Sexual selection: The evolution of morphological traits or behaviors as a result of intersexual wooing (e.g., plumage coloration in some male birds) or intra-sexual competition (e.g., moose antlers used for combat).

Signaling theory: The study of how animals including humans typically communicate their value along unobservable traits (e.g., risk-taking proclivity or dominance).

Ultimate causation: The adaptive reason behind a particular phenomenon of interest. For example, the greater proclivity for men to engage in violent forms of intra-sexual competition is rooted in the evolutionary force of sexual selection.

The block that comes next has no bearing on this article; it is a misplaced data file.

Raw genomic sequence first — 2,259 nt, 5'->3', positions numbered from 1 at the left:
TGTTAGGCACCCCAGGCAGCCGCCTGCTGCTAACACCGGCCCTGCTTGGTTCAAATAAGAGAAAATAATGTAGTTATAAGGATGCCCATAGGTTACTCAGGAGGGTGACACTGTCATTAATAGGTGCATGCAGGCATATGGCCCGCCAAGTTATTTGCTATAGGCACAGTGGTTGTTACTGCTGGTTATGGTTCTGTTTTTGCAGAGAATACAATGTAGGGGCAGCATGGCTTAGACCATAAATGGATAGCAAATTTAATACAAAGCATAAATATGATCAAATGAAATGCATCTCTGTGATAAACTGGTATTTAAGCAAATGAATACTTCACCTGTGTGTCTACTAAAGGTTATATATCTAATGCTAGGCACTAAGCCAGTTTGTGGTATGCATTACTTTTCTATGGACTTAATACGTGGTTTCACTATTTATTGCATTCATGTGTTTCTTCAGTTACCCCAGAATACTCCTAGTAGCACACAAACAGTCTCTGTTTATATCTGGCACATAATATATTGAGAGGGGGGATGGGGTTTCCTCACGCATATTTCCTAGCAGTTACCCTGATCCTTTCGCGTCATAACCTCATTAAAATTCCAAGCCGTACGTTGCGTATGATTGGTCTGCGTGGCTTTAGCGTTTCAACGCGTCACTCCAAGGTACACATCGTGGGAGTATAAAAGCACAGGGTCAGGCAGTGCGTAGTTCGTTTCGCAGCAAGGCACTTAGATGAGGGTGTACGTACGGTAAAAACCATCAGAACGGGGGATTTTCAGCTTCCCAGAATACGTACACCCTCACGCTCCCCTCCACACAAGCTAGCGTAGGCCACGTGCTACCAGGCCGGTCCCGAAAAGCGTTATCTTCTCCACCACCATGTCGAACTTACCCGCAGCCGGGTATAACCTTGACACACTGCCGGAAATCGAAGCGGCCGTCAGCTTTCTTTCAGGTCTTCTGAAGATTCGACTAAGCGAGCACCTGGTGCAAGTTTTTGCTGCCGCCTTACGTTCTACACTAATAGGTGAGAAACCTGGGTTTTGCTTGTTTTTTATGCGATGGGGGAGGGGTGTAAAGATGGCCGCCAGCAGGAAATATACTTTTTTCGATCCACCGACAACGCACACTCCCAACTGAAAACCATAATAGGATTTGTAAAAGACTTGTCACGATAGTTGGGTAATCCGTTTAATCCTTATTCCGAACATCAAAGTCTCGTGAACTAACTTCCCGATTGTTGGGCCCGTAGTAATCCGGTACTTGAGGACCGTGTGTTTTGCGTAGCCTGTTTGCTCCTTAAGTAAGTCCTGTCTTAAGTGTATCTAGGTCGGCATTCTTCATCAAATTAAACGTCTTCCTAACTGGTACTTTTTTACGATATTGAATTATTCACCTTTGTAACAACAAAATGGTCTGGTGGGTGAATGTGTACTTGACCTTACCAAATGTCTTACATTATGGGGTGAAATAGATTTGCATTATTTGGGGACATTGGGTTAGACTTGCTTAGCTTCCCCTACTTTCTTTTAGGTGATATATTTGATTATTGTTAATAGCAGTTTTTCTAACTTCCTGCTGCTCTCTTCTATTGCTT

First Person Shooter (FPS): A video-game genre in which the player views the scenario from the eyes of the protagonist and wherein the challenge is based mostly on shooting a wide range of enemies.

Evolutionary psychology: The study of the human mind as consisting of domain-specific mental capacities, as forged by the dual forces of natural and sexual selection.